BALTIMORE — The floors were lacquered and shining, the grass was mowed and the handicapped-access tracks and ramps in the new $800,000 home in Pasadena, Md., were ready for use.
Just miles away in Washington, Sgt. David Battle, a triple amputee injured in Iraq, sat in the small suite that he, his wife Lakeisa, and four children have shared at Walter Reed Army Medical Center for the past year and a half.
Their bags were packed. A nonprofit group, Homes for Our Troops, and hundreds of Maryland volunteers had built the family a home from scratch. The Battles were to accept the keys at a ceremony Thursday.
It never took place.
The night before, organization officials learned that the Battles already own two homes in Georgia, a fact officials said the family concealed until confronted with the evidence Wednesday.
"We're shocked," said John Gonsalves, the founder of Homes for Our Troops, which has helped build 40 houses for injured veterans in 30 states. "It's disappointing anyone would take advantage of a community's big heart this way."
A tearful Lakeisa Battle said the family didn't know they had to disclose ownership of other properties, which she said they bought as investments after arrangements for the new Maryland house were set.
The tangled story began in 2007 when Battle, an infantry private, was deployed to Iraq. He'd been patrolling Baghdad for six months when he stepped on a roadside land mine. The blast blew off his right arm and cost him both legs. Battle spent six months in a coma and didn't wake up until he was at Walter Reed, where he has been undergoing intensive physical therapy.
"It's a new phase of your life," Battle said recently, displaying the quiet, matter-of-fact attitude that has impressed the staff. "You just cope."
The couple have been married three years; they met while David Battle was stationed at Ft. Stewart, Ga.
She contacted Homes for Our Troops in early 2008 when her husband was still unconscious.
"We're desperate for a place to live," she told a newspaper at the time, saying they had no permanent home for a large family. "We're so grateful for this opportunity."
Representatives of the organization interviewed the Battles to determine their financial need. They asked, as they always do, where the Battles wanted to live (Maryland, to be close to Walter Reed), showed them homes in the region, and acquired the 1.5-acre parcel on which to build.
In their contract with Homes for Our Troops, the family agreed, among other conditions, not to falsify or "intentionally omit information" that could be used to determine eligibility.
Arrisbrook Builders, a company founded by Spencer Padgett and Aaron Drummond, ex-Marines who graduated from the U.S. Naval Academy, became general contractors for the project, pitching in more than $70,000 worth of labor and time. Homes for Our Troops donates up to 40% of the cost for each specially designed house, organizing volunteers to provide the rest.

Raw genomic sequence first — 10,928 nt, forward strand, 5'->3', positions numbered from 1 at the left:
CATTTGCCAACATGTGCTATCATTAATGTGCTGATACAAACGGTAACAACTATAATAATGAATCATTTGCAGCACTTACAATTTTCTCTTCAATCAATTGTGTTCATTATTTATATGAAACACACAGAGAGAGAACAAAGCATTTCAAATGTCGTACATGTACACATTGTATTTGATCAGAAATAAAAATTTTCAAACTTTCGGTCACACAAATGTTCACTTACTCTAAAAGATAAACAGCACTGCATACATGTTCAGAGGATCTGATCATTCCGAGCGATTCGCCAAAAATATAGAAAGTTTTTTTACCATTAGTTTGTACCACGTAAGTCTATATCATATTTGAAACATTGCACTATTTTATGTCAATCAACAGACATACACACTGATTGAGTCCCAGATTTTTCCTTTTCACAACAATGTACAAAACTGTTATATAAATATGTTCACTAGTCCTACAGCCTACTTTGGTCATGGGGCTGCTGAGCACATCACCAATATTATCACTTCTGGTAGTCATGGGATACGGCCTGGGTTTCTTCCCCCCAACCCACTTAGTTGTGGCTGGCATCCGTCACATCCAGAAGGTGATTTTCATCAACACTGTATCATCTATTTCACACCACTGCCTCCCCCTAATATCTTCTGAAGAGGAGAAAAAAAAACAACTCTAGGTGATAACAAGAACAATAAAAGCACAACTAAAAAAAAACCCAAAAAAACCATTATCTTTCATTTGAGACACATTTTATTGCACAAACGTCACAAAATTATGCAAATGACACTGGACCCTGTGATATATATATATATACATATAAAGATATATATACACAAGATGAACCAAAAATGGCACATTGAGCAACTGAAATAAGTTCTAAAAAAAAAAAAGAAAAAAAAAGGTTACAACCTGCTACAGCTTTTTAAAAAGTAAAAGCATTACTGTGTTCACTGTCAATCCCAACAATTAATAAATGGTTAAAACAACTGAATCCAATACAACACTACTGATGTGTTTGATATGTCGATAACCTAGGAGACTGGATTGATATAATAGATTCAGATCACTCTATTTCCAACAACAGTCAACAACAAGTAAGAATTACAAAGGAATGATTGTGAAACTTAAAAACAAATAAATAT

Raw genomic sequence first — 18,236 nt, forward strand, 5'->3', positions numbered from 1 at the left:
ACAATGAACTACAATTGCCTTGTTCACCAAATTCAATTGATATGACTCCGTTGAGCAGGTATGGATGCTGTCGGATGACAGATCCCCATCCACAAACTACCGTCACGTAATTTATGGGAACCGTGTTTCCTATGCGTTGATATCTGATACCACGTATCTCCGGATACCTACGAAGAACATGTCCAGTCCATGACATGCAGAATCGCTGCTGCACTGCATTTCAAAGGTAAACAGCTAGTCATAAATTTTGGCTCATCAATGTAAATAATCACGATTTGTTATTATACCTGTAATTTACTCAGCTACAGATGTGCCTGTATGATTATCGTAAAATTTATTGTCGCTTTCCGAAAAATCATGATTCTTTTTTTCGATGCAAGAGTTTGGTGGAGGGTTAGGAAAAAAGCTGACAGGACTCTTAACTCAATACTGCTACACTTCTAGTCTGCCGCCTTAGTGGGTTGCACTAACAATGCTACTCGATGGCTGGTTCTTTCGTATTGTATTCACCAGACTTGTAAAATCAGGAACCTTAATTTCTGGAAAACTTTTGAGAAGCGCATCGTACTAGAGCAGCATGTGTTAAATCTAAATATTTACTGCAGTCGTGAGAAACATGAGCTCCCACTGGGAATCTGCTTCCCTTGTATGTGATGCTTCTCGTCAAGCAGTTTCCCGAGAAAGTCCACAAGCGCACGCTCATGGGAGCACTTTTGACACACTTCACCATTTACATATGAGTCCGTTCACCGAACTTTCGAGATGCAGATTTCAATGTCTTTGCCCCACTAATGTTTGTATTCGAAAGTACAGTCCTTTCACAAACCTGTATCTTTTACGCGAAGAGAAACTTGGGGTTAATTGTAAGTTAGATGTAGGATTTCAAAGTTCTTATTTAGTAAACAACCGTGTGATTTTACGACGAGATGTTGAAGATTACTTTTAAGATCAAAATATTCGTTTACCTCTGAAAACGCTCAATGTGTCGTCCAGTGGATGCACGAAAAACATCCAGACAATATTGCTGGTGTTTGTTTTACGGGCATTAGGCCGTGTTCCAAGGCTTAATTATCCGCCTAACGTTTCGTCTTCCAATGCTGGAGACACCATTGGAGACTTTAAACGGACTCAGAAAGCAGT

Drummond, who called the project "a great way for us to give back to those who sacrifice so much," said he put the word out and "people came out of the woodwork to help."
Amenities in the 2,400-square-foot house include low-rise cabinets, a harness attached to a ceiling track that allows wheelchair-free movement, and an absence of thresholds between rooms.
Construction began in October 2008, which is when the Battles used a $100,000 compensatory payment from the Army to buy two houses in Fayetteville, Ga., according to records on file with Clayton County, Ga. The Patriot Guard Riders, a Georgia-based nonprofit, contributed labor to make one of those houses wheelchair-accessible.
Gonsalves said a Google alert brought that project to his attention several weeks ago, but Lakeisa Battle told him that a cousin owned the home and that the upgrades were done to let Battle visit.
"That's honestly the last thought I gave it," he said.
Then last week, a Georgia TV reporter called to tell him the Battles were to attend a ceremony in Fayetteville on Saturday. While reporting on the upcoming event in Georgia, the reporter learned of the home-building project in Maryland, called Gonsalves and faxed him a copy of the deed to one of the Georgia houses.
On Thursday, Lakeisa Battle admitted owning the Georgia houses, but said the family didn't think her contract with Homes for Our Troops required them to disclose investment properties. Records show the foreclosed homes had been purchased for a combined $48,950.
"We don't know what we're going to do now," she said.
David Battle declined to comment.
Gonsalves said his next step would be to find another disabled veteran to move in to the house. The waiting list is long, he said, with many facing injuries more severe than Battle's. Some have no homes.
Battle "lost more in Iraq than any number of houses can give back," Padgett said. "The good news is, a wonderful home is ready for another vet in great need. . . . Sgt. Battle is deserving, but he's not the most deserving. I'm sure we'll find that person soon."